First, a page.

Sub Stigma

Discussion in 'Job Seekers' started by BerniceBobs, Aug 14, 2009.

  1. BerniceBobs

    BerniceBobs Comrade

    Aug 4, 2008
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    Aug 14, 2009

    I like to pretend that it doesn't exist but it does.
    My kids had some show on today in which a student says,"You don't need a license to be a sub, you just need a pulse." Then the show featured an array of subs; one was an airhead, one was ancient and the other one was crazy. All of the subs were ineffective teachers.
    I am trying to face another year of subbing with quiet resignation but this stereotyping of subs doesn't make it easy.
    I have a credential and a master's degree but it seems the sea swell of the "just the sub" stigma is a hard wave to fight and it comes from parents, the administration, and namely, it comes from the students.
    It's depressing!
  3. McKennaL

    McKennaL Groupie

    Aug 24, 2008
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    Aug 14, 2009


    Let's turn this thinking around.

    Heh! It's odd at THIS time of year that i am on the encouraging side. Usually I'm in the muck as well. Right now...though I sent out applications today... I have NOTHING brewing. All my POSSIBLE fires blew out the other day. I'm back to step one.

    But... let's GO with your scenario. Let's say ...we ARE going to be subs. THEN what?

    Start to think...what will you DO to make sure that YOUR year as a sub DOES stand out. Because it's going to take more than pulling up to a school, working in a room with a bunch of kids, and driving home to stand out enough for the year to matter.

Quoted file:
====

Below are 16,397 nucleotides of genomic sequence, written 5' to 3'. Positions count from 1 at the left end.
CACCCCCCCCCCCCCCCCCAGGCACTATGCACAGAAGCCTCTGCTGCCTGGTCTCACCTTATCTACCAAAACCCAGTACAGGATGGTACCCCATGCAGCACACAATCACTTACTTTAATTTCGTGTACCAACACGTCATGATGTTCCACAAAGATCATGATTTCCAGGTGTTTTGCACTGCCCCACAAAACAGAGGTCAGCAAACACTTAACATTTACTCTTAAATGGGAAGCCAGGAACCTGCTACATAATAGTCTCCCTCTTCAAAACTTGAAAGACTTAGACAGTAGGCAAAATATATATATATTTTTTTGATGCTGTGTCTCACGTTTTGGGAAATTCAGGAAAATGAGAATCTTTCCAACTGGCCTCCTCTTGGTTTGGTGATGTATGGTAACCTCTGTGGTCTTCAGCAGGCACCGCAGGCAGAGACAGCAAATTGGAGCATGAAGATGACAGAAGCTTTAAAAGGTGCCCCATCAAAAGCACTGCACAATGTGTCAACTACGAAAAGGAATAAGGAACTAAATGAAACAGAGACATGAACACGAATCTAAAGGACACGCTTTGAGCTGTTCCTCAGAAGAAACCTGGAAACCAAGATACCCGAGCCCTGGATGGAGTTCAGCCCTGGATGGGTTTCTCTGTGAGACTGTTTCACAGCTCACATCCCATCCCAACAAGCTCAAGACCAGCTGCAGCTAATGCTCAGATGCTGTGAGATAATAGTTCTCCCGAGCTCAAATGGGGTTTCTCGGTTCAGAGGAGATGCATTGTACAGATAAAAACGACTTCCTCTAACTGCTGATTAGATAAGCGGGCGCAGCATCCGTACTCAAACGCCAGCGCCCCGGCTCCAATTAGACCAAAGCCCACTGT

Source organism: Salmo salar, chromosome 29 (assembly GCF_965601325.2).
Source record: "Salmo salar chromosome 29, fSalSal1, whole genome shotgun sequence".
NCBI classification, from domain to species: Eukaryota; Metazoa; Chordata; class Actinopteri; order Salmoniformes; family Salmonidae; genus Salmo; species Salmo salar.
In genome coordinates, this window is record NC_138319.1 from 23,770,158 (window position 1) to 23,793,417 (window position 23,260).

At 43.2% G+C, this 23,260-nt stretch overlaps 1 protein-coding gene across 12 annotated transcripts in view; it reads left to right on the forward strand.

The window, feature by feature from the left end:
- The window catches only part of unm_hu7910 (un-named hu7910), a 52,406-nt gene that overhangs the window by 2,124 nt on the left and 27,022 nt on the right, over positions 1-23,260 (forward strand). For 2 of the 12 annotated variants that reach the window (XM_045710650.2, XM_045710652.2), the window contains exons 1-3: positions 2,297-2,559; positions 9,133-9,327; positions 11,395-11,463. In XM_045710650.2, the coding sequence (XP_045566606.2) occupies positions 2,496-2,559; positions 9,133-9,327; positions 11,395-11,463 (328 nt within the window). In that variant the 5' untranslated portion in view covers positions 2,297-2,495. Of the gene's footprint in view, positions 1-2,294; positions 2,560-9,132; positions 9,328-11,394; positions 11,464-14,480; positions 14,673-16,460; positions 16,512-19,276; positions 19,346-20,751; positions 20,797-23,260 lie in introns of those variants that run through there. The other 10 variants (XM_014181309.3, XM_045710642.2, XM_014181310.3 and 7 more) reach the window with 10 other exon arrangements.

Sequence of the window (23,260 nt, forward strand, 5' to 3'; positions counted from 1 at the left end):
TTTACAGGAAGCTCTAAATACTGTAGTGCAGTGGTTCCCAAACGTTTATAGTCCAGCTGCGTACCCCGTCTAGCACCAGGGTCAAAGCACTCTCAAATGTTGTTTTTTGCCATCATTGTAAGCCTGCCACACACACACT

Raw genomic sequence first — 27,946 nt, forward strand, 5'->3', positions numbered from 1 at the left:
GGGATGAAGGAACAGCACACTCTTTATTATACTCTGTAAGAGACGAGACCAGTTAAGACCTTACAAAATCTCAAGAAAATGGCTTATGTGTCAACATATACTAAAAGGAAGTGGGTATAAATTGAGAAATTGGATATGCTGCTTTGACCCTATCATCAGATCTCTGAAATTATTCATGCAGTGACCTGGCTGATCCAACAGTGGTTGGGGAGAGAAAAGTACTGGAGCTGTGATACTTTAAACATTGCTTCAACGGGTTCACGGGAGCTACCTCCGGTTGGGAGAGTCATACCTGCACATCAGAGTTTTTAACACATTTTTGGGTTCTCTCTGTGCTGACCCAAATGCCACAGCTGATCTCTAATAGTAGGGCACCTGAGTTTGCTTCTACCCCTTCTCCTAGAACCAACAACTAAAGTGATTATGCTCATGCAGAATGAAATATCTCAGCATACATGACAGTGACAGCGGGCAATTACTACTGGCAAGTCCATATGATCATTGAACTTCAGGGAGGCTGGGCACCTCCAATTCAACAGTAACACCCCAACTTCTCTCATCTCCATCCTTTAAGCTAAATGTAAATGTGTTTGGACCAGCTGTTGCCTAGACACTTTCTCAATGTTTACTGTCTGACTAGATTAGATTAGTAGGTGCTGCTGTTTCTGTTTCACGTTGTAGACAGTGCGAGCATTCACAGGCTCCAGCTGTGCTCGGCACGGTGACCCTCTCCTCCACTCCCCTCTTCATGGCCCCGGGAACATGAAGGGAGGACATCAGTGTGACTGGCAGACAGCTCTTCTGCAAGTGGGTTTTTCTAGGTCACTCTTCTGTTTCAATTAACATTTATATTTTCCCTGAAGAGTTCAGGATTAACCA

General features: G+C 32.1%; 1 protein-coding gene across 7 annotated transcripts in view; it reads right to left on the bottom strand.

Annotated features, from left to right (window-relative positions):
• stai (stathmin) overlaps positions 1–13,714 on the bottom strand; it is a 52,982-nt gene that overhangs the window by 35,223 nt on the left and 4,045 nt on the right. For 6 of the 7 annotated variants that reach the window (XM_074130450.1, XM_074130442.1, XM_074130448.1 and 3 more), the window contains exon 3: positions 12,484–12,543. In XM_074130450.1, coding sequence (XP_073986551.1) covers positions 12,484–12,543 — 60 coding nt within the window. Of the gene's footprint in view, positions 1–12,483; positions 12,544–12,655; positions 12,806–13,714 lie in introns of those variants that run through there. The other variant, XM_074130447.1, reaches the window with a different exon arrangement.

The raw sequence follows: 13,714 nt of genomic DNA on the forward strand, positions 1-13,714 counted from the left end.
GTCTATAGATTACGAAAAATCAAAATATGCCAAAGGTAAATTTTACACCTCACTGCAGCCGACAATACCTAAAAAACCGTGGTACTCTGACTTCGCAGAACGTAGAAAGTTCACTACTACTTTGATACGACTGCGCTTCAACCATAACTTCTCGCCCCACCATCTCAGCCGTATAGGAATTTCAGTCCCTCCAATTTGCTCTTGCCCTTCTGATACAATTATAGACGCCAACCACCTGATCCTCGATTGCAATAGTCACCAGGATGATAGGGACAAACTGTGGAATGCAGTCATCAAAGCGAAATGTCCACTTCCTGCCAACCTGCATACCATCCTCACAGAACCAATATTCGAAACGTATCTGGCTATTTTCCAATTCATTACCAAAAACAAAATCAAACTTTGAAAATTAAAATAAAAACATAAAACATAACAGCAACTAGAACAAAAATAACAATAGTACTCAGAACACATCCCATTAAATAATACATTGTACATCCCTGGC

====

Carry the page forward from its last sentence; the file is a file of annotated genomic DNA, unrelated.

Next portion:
So let me challenge you to FIND your Plan B! What are YOU going to do to NOT be caught in the Sub Stigma this year?
  4. dkjackson

    dkjackson Companion

    Jun 9, 2009
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    Aug 14, 2009

    I'm in the same boat right now, too. I resigned myself a couple of weeks ago to the fact that I'll be subbing this year instead of teaching my own class. But I'm choosing to look at this as a positive. As someone who went through an ACP, I know I'm really lacking in classroom experience, so I know my time as a sub is going to be invaluable.

    As for standing out and not getting caught in the sub stigma, I plan on arriving early; staying late; introducing myself to every admin, teacher, aide, and anyone else I come in contact with; and really trying to connect with the students as much as I can in that one day. I'm hoping to become a permanent sub at my old high school, so my face will become a permanent fixture there. This will also give me a chance to really get to know students, I hope, and connect with them. On days where maybe they don't have an assignment for me (I know there are retired teachers that are now permanent subs at this school), I plan on volunteering at middle and elementary schools in my neighborhood, to get my name and face out there at these schools as well. I also know some teachers at these other schools, and I've already let them know that I'm a sub and to let me know if they ever need me. I'm making all the contacts I can, and trying to be at a school doing something every single day. That's my plan.

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